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Vitrano v. United States

October 1, 2007


The opinion of the court was delivered by: John G. Koeltl, District Judge


The plaintiff has moved pursuant to Federal Rule of Criminal Procedure 41(g) for the return of property, which he claims was seized in connection with the underlying criminal case of United States v. Vitrano, No. 05 Cr. 1264 (JGK).

The Court has jurisdiction of this motion pursuant to the established principle that "[t]he district court where a defendant is tried has ancillary jurisdiction to decide the defendant's post-trial motion for return of seized property." Rufu v. United States, 20 F.3d 63, 65 (2d Cir. 1994). Because the motion was made after the termination of criminal proceedings against the plaintiff, the motion is treated as a civil complaint for equitable relief. See id.; Mora v. United States, 955 F.2d 156, 158 (2d Cir. 1992). The Court construes the Government's response to the plaintiff's motion as a motion for summary judgment pursuant to Federal Rule of Civil Procedure 56.

In relevant part, Federal Rule of Criminal Procedure 41(g) provides: "A person aggrieved by an unlawful search and seizure of property or by the deprivation of property may move for the property's return. The motion must be filed in the district where the property was seized. The court must receive evidence on any factual issue necessary to decide the motion. If it grants the motion, the court must return the property to the movant...." Fed.R.Crim.P. 41(g).

Based on the doctrine of sovereign immunity, with respect to a Rule 41(g) motion, the Court lacks subject matter jurisdiction to entertain any claim for money damages arising from the loss of any property that is attributable to the Government. See Adeleke v. United States, 355 F.3d 144, 151 (2d Cir. 2004).*fn1

In this Circuit, if the plaintiff offers evidence that raises genuine factual issues, the Court should "[a]t the very least... take evidence and make factual findings to identify any items still in the possession of the Government...." Rufu, 20 F.3d at 65.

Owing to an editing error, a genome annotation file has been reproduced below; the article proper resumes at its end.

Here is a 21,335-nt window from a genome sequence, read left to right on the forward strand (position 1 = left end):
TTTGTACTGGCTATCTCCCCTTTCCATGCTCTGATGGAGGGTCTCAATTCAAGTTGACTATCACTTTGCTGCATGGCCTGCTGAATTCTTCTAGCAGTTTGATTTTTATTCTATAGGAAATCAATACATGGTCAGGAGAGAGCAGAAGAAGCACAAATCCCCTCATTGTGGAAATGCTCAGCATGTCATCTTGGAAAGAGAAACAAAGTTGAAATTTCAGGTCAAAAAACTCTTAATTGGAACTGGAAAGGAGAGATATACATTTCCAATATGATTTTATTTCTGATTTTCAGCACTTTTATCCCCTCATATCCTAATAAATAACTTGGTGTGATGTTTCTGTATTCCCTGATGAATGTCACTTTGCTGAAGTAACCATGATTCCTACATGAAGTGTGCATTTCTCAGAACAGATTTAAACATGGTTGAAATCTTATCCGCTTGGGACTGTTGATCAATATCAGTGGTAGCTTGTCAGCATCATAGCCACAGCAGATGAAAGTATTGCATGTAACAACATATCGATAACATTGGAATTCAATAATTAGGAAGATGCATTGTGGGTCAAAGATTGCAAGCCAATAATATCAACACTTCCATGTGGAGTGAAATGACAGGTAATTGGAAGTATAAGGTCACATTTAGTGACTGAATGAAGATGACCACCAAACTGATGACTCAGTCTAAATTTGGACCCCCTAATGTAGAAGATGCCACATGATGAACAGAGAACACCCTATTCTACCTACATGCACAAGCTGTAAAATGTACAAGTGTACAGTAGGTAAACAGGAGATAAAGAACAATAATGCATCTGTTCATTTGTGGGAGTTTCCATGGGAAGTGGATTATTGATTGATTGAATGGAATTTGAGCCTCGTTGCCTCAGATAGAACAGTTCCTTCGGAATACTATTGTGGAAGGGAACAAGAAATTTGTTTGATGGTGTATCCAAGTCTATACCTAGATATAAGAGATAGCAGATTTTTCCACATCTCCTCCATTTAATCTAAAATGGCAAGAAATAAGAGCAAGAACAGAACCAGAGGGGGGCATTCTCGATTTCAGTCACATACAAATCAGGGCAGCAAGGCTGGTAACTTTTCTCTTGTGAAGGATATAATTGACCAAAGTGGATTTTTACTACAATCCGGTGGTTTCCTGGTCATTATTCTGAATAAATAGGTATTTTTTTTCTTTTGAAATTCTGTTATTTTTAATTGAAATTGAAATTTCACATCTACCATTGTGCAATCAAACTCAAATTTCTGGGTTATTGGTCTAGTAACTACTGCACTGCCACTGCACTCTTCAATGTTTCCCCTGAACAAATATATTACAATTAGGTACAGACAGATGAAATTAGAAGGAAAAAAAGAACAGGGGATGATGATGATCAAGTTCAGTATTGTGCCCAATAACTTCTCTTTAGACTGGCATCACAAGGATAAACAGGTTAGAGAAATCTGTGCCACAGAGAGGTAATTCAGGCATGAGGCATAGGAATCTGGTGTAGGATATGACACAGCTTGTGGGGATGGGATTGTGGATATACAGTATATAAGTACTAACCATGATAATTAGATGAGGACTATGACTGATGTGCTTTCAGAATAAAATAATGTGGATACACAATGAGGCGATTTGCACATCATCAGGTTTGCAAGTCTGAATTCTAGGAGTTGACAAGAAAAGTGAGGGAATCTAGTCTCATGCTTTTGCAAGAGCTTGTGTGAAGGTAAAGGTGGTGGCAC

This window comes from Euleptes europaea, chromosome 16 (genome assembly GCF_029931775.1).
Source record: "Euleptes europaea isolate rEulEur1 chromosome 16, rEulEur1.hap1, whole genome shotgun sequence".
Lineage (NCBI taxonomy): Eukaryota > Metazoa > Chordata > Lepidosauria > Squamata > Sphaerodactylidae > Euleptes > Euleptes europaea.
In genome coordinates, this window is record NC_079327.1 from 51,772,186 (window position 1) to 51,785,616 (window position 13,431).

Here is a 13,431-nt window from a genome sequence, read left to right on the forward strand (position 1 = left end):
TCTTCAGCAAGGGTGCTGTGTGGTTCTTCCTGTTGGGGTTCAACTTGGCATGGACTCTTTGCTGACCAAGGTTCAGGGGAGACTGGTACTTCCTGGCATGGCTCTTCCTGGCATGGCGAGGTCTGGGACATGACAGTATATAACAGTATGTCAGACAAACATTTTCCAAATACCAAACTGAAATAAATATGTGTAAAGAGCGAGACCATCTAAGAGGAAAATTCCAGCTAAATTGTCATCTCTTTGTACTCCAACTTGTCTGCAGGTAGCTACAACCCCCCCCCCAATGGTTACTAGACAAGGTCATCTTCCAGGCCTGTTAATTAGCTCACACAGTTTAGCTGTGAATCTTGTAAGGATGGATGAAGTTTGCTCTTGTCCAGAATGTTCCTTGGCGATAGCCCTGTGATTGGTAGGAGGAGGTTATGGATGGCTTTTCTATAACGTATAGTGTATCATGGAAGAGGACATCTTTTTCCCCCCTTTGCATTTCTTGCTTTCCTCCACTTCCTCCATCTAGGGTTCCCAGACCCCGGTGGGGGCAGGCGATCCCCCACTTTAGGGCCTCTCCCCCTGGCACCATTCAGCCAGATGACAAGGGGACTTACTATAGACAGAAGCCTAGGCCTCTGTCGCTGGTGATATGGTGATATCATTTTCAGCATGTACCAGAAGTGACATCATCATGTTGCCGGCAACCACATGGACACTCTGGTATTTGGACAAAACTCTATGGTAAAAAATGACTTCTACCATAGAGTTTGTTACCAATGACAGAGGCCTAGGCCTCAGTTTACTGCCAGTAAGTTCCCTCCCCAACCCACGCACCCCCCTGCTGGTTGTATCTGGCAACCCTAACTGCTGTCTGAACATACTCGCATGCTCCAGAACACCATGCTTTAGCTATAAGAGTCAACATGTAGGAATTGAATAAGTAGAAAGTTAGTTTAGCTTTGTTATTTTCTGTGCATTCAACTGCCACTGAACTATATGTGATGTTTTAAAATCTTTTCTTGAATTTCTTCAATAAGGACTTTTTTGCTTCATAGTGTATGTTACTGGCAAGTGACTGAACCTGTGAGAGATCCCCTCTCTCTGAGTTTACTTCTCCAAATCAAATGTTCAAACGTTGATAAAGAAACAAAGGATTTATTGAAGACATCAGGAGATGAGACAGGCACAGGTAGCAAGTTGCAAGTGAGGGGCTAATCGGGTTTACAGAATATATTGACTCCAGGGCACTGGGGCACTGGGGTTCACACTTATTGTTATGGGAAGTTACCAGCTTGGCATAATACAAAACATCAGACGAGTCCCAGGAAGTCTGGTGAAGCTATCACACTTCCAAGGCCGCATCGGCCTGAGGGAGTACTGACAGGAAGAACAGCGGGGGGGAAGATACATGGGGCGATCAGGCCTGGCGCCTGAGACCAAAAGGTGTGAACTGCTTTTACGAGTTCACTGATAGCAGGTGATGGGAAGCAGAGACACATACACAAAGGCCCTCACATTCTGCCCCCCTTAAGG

The standard for granting summary judgment is well established. Summary judgment may not be granted unless "the pleadings, depositions, answers to interrogatories, and admissions on file, together with the affidavits, if any, show that there is no genuine issue as to any material fact and that the moving party is entitled to a judgment as a matter of law." Fed.R.Civ.P. 56(c); see also Celotex Corp. v. Catrett, 477 U.S. 317 (1986); Gallo v. Prudential Residential Servs. Ltd. P'ship, 22 F.3d 1219, 1223 (2d Cir. 1994). "[T]he trial court's task at the summary judgment motion stage of the litigation is carefully limited to discerning whether there are genuine issues of material fact to be tried, not to deciding them. Its duty, in short, is confined at this point to issue-finding; it does not extend to issue-resolution." Gallo, 22 F.3d at 1224. The moving party bears the initial burden of "informing the district court of the basis for its motion" and identifying the matter that "it believes demonstrate[s] the absence of a genuine issue of material fact." Celotex, 477 U.S. at 323. The substantive law governing the case will identify those facts which are material and "[o]nly disputes over facts that might affect the outcome of the suit under the governing law will properly preclude the entry of summary judgment." Anderson v. Liberty Lobby, Inc., 477 U.S. 242, 248 (1986).

In determining whether summary judgment is appropriate, a court must resolve all ambiguities and draw all reasonable inferences against the moving party. See Matsushita Elec. Indus. Co. v. Zenith Radio Corp., 475 U.S. 574, 587 (1986) (citing United States v. Diebold, Inc., 369 U.S. 654, 655 (1962)); see also Gallo, 22 F.3d at 1223. Summary judgment is improper if there is any evidence in the record from any source from which a reasonable inference could be drawn in favor of the nonmoving party. See Chambers v. TRM Copy Ctrs. Corp., 43 F.3d 29, 37 (2d Cir. 1994). If the moving party meets its burden, the burden shifts to the nonmoving party to come forward with "specific facts showing that there is a genuine issue for trial."

Fed.R.Civ.P. 56(e).*fn2

Where, as here, a pro se litigant is involved, although the same standards for dismissal apply, a court should give the pro se litigant special latitude in responding to a summary judgment motion. See McPherson v. Coombe, 174 F.3d 276, 280 (2d Cir. 1999) (courts "read the pleadings of a pro se plaintiff liberally and interpret them 'to raise the strongest arguments that they suggest'") (quoting Burgos v. Hopkins, 14 F.3d 787, 790 (2d Cir. 1994)).


In support of its motion, the Government has submitted various documents including log sheets documenting the property seized from the plaintiff's loft on April 26, 2005, an Affirmation by Special Agent James P. Wynne of the Federal Bureau of Investigation dated November 13, 2006 ("Wynne Aff.") and an Affirmation by Assistant United States Attorney Robin Morey dated August 24, 2007 ("Morey Aff."). The plaintiff has submitted a sworn Statement of Evidence wherein he asserts, among other things, that the Government seized property which it continues to hold wrongfully and indicates that his ...

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